If this story feels familiar, it’s because the pages that host it could well have been torn from the headlines of 2020, twisted and rearranged into a nightmarish vision of humanity crawling toward doom. This is Blood and Bone by Nora Ashe, Bound to Brew’s first literary publication—a gripping debut that weaves a timely sense of uncertainty into a thrilling story of betrayal, cruelty and courage. A highly lethal, highly contagious virus called Redspot has spread across the globe, killing millions and severing lines of connection between nations and continents before evolving into a second and third wave of illness, each with its own special brand of zombie-like symptoms. Those who contract the virus may survive for a while, or they may become Rotters, infected humans whose brains have been compromised by the disease. Across the novel’s apocalyptic Toronto, groups of uninfected humans fight the infected, vying for territory and fighting for survival.
It’s Clara, the novel’s narrator, who provides Blood and Bone’s twist on the zombie pandemic story: she’s one of the infected, holed up with a collection of patients, doctors, soldiers, and mercenaries—all infected themselves—in a research hospital called the Facility. Everyone is working toward a cure, including Clara, who fights with the Facility’s scout teams and engages in some good, old-fashioned zombie butchering when she’s not having some body part or another replaced by surgeons. The virus also breaks down the body, literally—Clara is falling apart throughout the story, her physical deterioration a reflection of the world outside. By the end, she’s a patchwork of tissue grafts and body parts “collected” for reuse during the pandemic.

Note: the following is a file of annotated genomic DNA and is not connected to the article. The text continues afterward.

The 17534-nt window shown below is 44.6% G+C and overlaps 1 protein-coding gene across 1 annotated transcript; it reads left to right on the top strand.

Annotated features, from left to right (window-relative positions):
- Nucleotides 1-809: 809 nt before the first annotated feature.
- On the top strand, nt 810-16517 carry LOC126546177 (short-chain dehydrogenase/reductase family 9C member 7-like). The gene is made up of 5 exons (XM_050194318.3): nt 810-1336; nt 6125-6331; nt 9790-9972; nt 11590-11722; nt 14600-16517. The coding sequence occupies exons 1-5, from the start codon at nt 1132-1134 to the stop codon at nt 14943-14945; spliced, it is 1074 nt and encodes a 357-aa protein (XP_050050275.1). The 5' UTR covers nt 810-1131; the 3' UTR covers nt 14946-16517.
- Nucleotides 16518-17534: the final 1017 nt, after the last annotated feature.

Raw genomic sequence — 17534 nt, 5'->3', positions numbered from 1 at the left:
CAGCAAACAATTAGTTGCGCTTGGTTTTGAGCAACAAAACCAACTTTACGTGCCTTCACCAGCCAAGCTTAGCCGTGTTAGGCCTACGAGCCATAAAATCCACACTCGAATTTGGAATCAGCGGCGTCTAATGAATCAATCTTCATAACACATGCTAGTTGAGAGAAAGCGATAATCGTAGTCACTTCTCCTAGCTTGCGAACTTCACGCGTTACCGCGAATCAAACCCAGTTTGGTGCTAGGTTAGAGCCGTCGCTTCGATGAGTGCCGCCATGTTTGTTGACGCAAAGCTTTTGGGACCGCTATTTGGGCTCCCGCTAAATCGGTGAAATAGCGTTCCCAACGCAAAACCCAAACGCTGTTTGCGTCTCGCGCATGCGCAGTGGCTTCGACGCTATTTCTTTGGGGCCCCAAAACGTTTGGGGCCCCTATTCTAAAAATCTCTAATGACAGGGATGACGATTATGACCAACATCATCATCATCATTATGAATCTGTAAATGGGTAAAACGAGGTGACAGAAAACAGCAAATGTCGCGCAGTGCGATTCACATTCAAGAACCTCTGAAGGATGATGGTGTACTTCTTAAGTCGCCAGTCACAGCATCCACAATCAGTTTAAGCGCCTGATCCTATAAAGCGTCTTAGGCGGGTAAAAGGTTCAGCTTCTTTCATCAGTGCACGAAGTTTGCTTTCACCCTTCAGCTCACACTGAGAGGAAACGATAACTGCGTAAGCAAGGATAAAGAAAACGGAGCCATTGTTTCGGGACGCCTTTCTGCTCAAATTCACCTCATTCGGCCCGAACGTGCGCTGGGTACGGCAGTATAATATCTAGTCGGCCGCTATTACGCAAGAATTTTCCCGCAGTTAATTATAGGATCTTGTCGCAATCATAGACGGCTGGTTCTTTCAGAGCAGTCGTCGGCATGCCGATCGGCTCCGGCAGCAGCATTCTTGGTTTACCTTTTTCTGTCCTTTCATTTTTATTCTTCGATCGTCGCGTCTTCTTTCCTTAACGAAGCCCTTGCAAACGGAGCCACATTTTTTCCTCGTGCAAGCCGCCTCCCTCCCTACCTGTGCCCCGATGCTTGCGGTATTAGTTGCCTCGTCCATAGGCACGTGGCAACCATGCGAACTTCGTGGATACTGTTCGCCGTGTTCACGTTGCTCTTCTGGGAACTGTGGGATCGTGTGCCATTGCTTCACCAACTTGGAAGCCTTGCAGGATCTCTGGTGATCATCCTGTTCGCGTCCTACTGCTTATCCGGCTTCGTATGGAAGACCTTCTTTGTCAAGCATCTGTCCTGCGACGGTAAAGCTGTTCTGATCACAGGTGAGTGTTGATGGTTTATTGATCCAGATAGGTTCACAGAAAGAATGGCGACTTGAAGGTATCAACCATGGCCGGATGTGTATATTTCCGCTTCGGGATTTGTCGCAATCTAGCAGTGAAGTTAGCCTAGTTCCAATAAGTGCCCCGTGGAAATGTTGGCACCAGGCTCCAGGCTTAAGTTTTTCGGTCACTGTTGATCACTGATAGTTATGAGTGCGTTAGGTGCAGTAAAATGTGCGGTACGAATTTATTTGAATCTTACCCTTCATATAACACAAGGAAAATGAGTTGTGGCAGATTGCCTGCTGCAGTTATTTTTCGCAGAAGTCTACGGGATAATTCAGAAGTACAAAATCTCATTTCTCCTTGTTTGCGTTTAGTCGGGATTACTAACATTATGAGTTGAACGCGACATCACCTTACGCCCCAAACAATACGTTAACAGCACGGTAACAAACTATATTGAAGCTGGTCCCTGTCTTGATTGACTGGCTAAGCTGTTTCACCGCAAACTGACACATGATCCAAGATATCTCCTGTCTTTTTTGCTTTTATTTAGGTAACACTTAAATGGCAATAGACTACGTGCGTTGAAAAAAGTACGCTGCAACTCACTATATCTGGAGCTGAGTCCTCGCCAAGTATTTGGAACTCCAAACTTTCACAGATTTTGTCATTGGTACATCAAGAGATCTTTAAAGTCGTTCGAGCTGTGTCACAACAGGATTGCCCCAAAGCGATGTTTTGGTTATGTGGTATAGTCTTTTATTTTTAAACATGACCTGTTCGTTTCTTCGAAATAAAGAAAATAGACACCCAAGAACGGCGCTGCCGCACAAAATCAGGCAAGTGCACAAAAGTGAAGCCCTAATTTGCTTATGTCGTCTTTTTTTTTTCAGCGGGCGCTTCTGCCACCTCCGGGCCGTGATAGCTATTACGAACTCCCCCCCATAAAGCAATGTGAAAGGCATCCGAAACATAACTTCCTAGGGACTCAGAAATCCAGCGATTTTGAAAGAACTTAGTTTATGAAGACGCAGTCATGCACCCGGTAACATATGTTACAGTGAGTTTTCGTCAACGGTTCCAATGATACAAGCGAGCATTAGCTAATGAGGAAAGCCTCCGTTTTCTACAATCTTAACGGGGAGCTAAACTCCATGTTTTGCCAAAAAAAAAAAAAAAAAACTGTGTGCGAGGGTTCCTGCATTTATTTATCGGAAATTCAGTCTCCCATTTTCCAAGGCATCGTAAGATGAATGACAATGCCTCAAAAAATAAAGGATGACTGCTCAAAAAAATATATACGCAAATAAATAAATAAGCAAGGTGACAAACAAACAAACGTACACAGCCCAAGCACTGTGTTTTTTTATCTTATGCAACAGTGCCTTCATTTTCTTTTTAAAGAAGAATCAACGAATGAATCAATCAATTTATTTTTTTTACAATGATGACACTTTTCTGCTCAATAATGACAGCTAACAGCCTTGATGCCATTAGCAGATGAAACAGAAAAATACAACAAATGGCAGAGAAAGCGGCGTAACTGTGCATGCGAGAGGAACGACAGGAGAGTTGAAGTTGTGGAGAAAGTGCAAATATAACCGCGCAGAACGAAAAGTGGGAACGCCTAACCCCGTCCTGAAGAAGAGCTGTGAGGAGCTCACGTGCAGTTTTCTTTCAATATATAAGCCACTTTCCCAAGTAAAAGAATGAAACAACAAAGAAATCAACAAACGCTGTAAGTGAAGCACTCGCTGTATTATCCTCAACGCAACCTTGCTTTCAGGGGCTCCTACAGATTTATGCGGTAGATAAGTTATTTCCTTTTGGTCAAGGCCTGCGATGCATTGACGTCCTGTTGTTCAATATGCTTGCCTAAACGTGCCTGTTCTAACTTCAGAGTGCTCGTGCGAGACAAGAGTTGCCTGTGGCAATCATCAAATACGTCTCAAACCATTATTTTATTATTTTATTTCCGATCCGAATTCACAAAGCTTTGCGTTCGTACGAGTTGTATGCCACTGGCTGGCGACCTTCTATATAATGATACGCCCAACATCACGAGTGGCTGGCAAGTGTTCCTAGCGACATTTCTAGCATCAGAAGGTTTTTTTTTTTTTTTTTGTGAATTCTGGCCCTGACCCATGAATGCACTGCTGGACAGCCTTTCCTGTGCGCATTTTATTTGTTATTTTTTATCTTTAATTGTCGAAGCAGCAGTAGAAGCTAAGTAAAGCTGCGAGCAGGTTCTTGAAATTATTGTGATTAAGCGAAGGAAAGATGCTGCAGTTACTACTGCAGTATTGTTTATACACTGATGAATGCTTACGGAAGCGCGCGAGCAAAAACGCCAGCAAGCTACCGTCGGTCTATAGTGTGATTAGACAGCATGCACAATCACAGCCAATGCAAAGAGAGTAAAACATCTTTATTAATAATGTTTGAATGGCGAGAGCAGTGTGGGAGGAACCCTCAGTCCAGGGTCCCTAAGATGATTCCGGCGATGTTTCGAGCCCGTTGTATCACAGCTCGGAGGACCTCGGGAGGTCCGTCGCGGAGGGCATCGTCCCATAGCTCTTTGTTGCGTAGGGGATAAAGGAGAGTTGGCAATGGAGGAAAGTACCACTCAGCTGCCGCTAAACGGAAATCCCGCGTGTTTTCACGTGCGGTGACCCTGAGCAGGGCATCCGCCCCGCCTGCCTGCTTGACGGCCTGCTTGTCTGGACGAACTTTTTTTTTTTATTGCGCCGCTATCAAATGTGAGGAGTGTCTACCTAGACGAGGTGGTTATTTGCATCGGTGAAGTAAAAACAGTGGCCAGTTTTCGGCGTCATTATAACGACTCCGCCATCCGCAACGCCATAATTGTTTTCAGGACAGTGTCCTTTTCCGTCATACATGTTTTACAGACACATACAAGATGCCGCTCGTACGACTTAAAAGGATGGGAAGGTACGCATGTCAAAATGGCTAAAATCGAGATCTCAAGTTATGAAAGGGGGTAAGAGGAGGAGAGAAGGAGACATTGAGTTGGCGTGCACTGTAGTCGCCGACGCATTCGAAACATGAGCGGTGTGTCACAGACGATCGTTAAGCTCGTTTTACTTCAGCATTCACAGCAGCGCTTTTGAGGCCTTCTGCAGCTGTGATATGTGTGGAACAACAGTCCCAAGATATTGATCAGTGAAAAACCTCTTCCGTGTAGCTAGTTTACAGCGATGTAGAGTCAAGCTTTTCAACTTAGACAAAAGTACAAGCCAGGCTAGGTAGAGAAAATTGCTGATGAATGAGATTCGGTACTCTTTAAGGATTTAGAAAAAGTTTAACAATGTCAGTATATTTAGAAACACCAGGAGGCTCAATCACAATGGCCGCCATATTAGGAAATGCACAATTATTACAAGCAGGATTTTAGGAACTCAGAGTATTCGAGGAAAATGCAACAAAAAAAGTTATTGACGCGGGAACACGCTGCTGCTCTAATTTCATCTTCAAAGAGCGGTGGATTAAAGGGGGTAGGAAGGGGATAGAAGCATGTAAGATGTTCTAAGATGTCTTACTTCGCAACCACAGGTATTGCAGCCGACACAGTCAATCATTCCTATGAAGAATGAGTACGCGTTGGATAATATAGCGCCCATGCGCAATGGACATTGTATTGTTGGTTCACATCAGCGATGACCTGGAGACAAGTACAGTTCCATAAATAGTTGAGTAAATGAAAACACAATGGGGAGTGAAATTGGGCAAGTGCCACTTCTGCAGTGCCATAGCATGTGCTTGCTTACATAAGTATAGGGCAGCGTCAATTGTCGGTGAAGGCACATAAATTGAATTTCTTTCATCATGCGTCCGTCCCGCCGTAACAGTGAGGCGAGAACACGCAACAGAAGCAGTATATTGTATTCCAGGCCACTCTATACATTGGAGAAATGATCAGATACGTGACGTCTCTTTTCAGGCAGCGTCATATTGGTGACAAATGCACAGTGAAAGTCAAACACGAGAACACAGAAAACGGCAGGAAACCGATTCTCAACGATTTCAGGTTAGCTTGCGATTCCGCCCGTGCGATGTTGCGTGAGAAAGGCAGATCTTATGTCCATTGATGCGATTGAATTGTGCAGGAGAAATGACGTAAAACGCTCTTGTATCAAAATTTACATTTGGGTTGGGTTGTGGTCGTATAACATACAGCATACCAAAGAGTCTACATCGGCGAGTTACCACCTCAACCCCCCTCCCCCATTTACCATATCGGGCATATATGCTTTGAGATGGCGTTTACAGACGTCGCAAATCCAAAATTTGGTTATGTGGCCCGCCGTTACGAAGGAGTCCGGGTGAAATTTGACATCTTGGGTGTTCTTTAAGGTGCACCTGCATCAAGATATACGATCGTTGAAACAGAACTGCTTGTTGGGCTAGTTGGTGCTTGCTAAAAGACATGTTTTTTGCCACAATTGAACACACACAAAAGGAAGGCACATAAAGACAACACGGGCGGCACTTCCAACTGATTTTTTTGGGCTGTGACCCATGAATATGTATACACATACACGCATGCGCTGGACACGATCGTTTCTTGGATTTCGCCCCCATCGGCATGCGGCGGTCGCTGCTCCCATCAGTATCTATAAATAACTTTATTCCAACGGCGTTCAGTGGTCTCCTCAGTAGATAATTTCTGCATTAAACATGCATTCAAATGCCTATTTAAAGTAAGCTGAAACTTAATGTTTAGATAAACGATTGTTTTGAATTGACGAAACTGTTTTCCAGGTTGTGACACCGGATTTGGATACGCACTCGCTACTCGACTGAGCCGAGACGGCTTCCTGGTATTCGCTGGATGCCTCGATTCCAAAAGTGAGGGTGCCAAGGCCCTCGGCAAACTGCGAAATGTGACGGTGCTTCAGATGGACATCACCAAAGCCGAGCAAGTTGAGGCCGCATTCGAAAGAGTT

Clara suffers a laundry list of physical afflictions, and these pages evoke the specific horror of human fragility and unstoppable decay. Blood and Bone’s violence and mystery unravel from the main character’s struggle to hold herself in one piece, forcing the reader to imagine, in vivid, gory detail, the myriad ways in which foreign bodies can cause a human body to disintegrate. Physical deterioration serves as the backdrop for Ashe’s larger story about Clara’s place in all this, a looming countdown that sets the novel’s breakneck pace.
The more we learn about Clara’s past and her role in the fight against the virus, the faster Ashe pulls us toward her well-concealed conclusion. Pivoting between horror, suspense, and action, the story succeeds on Ashe’s ability to balance plot with character. Clara’s sense of paranoia and confusion echoes through the pages. Slowly pulling back layer after layer of conspiratorial misdirection, Ashe makes it easy to identify with Clara’s growing convictions about the increasingly complex morality of the shadowy Facility and its role in this catastrophe.
Prescient and timely, Blood and Bone brings an uncomfortably lifelike scenario uncomfortably close to home. Though Ashe’s world is steeped in violence and horror, her story captures the tension of a world in crisis through propulsive storytelling rendered at a white-knuckle pace. Horror readers will enjoy stepping into Clara’s world of rot and disease, and those hoping for thrills will find Ashe’s debut an engrossing tale of deception and discovery—the perfect quarantine novel in more ways than one.
Order Blood and Bone from the Bound to Brew bookshop to experience this talented new author’s gripping debut.
Photo: Nora Ashe